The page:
China rejects U.S. censure over religious freedom

Reuters, September 10, 1999

BEIJING, Sept 10, 1999 (Reuters) - China on Friday dismissed U.S. accusations that it was intensifying restrictions on religious believers, asserting that people were jailed in China for breaking the law, not for their beliefs.

"No one is detained or jailed in China because of their religious beliefs," a Foreign Ministry spokesman told Reuters.

"But regardless of whether one is a believer or not, he will be punished in accordance with the law if he breaks the law."

International human rights groups allege that criminal charges against religious believers in China are almost always trumped up.

But the spokesman denounced the U.S. State Department for "attacking China's religious policy for no reason."

"It's gross interference in China's internal affairs," he said.

The State Department, in its first annual assessment on religious freedom worldwide, said there was reason to be worried about faiths in China.

"In the past, official tolerance for religions considered to be traditionally Chinese, such Buddhism and Taoism, has been greater than that for Christianity," it said.

However, "as these non-western faiths have grown rapidly in recent years, there were signs of greater government concern and new restrictions, especially with syncretic sects," it said.

As one example, the report released on Thursday noted that in July Beijing banned the Falun Gong spiritual movement and detained thousands of adherents.

The Chinese spokesman flatly rejected the accusation.

"Falun Gong is not a religious organisation," he said.

"It steals Buddhist, Taoist and Christian terms," he said. "It possesses the characteristics of a religious cult."

The movement -- a mishmash of breathing exercises, meditation, Buddhism and Taoism -- claims 100 million members, but the government says two million is a more accurate figure.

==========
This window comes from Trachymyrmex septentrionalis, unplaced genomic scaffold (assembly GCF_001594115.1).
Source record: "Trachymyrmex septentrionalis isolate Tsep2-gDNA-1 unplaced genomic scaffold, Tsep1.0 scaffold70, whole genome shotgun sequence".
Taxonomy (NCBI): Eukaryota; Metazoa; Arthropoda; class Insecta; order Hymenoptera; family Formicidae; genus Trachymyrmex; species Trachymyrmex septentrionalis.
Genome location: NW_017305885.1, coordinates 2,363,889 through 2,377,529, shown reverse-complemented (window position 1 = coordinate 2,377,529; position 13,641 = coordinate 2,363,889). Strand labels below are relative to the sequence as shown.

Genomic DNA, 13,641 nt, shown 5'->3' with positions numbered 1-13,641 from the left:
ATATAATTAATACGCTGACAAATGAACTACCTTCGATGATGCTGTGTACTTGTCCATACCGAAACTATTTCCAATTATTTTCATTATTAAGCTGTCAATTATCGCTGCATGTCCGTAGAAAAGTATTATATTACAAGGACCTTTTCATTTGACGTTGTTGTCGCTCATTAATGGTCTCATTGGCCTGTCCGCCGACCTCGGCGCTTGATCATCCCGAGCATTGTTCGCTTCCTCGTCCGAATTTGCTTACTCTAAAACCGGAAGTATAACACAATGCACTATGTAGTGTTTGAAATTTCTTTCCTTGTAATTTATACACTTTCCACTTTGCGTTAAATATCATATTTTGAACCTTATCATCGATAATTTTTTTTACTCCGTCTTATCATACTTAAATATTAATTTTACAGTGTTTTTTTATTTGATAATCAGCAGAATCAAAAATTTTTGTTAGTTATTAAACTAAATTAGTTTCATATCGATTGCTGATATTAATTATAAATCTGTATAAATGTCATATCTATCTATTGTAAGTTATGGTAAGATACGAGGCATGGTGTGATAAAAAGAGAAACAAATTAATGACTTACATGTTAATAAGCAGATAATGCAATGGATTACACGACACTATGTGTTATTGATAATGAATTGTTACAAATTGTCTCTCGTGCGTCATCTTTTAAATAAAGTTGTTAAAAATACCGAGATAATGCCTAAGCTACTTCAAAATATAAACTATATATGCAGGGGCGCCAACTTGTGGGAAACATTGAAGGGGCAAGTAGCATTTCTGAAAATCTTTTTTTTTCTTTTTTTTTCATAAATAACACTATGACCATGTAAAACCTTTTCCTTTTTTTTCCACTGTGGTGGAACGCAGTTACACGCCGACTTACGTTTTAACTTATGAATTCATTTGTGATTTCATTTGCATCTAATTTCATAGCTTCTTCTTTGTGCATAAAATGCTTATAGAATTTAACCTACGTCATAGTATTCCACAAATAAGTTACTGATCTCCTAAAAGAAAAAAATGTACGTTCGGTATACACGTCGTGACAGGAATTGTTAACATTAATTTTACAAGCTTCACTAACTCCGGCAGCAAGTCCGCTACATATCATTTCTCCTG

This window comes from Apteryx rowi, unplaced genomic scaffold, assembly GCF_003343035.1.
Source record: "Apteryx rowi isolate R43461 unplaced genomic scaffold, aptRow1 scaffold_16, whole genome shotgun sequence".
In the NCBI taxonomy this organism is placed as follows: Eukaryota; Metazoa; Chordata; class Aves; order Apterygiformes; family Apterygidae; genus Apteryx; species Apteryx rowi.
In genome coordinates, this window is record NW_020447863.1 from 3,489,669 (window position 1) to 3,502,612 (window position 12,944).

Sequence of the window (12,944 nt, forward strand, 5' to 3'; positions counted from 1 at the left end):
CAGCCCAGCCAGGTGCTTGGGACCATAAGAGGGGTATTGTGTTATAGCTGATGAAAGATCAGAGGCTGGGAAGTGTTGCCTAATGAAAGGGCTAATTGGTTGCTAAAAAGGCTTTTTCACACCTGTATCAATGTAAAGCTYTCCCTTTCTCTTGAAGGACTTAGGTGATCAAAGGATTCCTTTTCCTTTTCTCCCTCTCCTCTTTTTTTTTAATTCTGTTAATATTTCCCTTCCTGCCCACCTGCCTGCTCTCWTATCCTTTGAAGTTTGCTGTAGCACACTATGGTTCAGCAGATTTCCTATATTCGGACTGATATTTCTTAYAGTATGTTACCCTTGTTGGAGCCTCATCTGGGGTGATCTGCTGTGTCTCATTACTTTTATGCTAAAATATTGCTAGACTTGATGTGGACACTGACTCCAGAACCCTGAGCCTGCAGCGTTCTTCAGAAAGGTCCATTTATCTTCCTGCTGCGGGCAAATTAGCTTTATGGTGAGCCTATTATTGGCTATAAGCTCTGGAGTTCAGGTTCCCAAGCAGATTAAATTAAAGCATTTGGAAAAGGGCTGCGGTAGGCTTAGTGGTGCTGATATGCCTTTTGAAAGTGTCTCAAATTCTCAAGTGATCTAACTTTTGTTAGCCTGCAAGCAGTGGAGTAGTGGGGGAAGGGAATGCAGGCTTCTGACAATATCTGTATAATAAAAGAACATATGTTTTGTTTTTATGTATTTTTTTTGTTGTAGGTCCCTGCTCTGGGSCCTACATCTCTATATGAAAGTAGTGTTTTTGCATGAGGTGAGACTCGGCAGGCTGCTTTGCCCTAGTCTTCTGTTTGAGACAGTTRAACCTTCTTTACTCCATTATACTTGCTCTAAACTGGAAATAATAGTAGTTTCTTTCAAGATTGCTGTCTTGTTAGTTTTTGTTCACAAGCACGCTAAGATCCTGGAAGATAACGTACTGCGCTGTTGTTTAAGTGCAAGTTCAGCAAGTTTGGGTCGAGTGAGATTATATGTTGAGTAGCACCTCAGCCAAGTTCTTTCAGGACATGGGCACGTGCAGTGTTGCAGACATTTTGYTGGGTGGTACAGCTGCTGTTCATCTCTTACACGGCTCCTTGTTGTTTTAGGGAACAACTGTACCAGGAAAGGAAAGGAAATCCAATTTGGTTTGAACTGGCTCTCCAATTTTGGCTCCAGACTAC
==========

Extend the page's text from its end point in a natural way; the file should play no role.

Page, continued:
Its leader, Li Hongzhi, lives in exile in the United States, which has rejected Chinese demands to repatriate him.

Falun Gong spreads "false reasoning and fallacy and is anti-science," the spokesman said, adding that it is "very dangerous."

The crackdown on the movement had the support of religious groups in China, he said.

The State Department determined that during the period reviewed in the report -- January 1998 to June 1999 -- in the area of religious freedom in China, "serious problems continued in violation of internationally recognised norms."

One problem involves "persecution" of Tibetan Buddhists, Moslem Uighurs and Protestant and Roman Catholics who do not belong to "official" churches.

The continuing growth of churches not registered or sanctioned by the government, as well as the growth of registered churches, "continued to cause concern among many government and Communist Party officials who perceive unregulated religious gatherings as a potential challenge to their authority," it said.

The report, based in part on an 18-page questionnaire completed by all U.S. overseas missions, was mandated by Congress and authorises sanctions against violators of religious freedom.

But Secretary of State Madeleine Albright had made no decisions about sanctions or other next steps, officials said.

The Chinese constitution provides for freedom of religious belief but in practice the government "seeks to restrict religious practice to government-sanctioned organisations and registered places of worship and to control the growth and scope of religious groups," the report said.

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